In the last few months, the quality and diversity of Internet video has soared. Sites like YouTube have made it easy to watch user-generated content and dubbed TV clips. The old-line media is going online, too. ABC just began offering episodes of four current shows online as an "experiment," and Fox will soon make 60 percent of its shows available for download the day after they air. As Internet video has grown, so has high-definition television. Big-screen HDTVs have now hit the mainstream: Costco has 42-inch HD plasma panels starting at $1,900.
The next logical step, it seems, would be to stream high-definition video via the Internet. In the long term—10 years or more—perhaps. But for the foreseeable future, that won't happen. That's because the very properties that make the Internet great make it a lousy video-distribution network, especially for the high-def era.
The Net doesn't play favorites. All data packets are handled the same way; none get preferential treatment for faster delivery. That's fine for nearly every type of traffic. A fraction-of-a-second delay due to network congestion has no practical impact on an e-mail or even a 100-megabyte program download. But the same hiccup can mean the difference between premium and intolerable video. The various broadcast systems that handle traditional television distribution, on the other hand, are closed networks designed specifically to ensure smooth video delivery.
It is possible to change how the Internet works. New routing equipment is smart enough to analyze the contents of data packets nearly instantaneously and to assign each one an appropriate priority level. But installing these routers across the entire Net would require a massive infrastructure upgrade, and it would require the companies that run the Net to come to an unlikely consensus on how to hand off data between their systems.
Money is a better motivator than technological idealism. A more likely scenario is that the Internet will eventually prioritize traffic based on the customers who send and receive the data, with those who pay more getting faster service. (Network providers like Verizon may also give preference to their own video services.) This would improve video delivery for big players like the TV networks but would probably shut out low-rent sites that distribute unique, Web-only offerings.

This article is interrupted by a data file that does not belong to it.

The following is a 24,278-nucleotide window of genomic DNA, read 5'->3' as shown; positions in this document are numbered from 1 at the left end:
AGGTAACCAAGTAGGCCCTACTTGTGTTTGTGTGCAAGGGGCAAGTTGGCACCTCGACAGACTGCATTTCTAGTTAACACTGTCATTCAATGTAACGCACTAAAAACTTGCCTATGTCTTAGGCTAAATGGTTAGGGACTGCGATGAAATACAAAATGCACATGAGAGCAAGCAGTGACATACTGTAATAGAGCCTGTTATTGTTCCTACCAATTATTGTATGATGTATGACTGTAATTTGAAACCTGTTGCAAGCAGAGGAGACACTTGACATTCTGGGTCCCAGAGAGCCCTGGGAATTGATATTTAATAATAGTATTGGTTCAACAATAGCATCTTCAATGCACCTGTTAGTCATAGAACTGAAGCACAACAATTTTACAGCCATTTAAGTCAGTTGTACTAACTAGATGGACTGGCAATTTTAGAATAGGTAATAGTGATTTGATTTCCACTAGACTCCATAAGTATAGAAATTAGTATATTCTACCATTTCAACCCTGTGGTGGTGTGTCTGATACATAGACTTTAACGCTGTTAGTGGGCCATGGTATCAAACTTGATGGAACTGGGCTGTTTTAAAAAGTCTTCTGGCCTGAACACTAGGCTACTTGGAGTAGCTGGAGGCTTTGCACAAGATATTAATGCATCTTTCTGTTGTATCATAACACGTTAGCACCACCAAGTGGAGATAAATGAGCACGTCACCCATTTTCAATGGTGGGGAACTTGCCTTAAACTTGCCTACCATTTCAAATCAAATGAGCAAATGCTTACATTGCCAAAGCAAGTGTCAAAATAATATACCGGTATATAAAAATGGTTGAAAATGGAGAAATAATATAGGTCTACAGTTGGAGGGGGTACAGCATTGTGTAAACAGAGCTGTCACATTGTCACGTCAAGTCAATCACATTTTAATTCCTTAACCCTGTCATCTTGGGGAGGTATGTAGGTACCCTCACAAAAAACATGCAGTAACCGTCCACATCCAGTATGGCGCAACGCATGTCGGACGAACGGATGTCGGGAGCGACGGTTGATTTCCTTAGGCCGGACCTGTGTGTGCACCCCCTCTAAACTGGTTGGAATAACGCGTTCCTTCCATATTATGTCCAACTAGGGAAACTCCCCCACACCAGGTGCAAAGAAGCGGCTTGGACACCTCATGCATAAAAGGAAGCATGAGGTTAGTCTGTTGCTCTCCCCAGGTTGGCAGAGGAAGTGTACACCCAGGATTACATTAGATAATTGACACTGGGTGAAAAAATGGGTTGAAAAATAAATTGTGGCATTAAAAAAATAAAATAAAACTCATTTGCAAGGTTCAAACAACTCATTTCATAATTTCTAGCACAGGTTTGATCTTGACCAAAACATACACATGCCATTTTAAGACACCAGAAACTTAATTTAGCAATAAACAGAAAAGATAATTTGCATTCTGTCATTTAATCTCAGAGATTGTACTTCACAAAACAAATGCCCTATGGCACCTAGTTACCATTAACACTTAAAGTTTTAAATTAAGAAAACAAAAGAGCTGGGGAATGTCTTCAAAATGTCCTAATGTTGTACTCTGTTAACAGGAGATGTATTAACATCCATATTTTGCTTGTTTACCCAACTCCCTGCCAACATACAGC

With or without a fast-tracking system, the Net will need a lot more bandwidth to deliver standard-definition quality TV, let alone high-def. Today's Web video looks rather good because we see it on very small screens. In reality, most Web video is lucky to reach VHS quality at a time when your grandma is leaving her old VCR on the curb. ABC's 700-by-394 pixel videos may look decent in a small window on a laptop but will likely be unwatchable on a 1280-by-768 pixel, 50-inch plasma TV.
Streaming standard DVD-quality video requires a data rate of 1.5 to 5 megabits per second (depending on whom you ask). That's far more bandwidth than most homes with broadband receive. Delivering HD quality requires 5 to 7 megabits per second. But even that seems stingy compared with the roughly 19-megabit-per-second rate of network HDTV broadcasts—an amount of bandwidth that you can get for free with a set-top antenna. Keep in mind that most homes have more than one TV—if you wanted to show different programs on different TV's, the bandwidth requirements would be two, three, or four times as high. This amount of bandwidth will be possible some day. Cablevision and Verizon already offer up to 30 megabits per second to a smattering of communities around the country. However, it will be a long time (if ever) before such services reach the same number of people who can already receive HDTV via antenna, cable, or satellite.
While streaming shows the weaknesses of the Internet, downloading plays to its strengths. Bandwidth requirements are far less critical with a download-and-play model than with real-time streaming, and downloading allows you to watch what you want when you want. A company called Akimbo recently started offering high-definition TV downloads from a set-top box. In April, AT&T announced that it would bundle the Akimbo service and movie downloads from MovieLink into its upcoming Homezone package, which will offer high-speed Internet service, video downloads, and satellite TV from DISH Network via a single box.
But the download-and-play model isn't a real solution to the Internet/HDTV intersection problem. The more time-sensitive a program is—sports, the news—the less sense downloading makes. The same goes for massively popular shows: Who wants to wait a day to download American Idol? Plus, why would broadcasters want to support 30 million simultaneous, bandwidth-hogging downloads when they could send out a single broadcast signal instead?
So, how will the Web and HDTV get reconciled? It's instructive to look at what is happening with cell phones. Wireless carriers now provide cell-phone videos as individual downloads, which increasingly threaten to swamp their data networks. In response, companies like Verizon Wireless are building separate digital broadcast networks to offer television channels specifically formatted for cell phones. These channels won't have high-enough resolution for living room TVs, but they'll offer a better picture than what cell phones currently receive. Wireless carriers will reserve data downloads for niche offerings that customers order individually.
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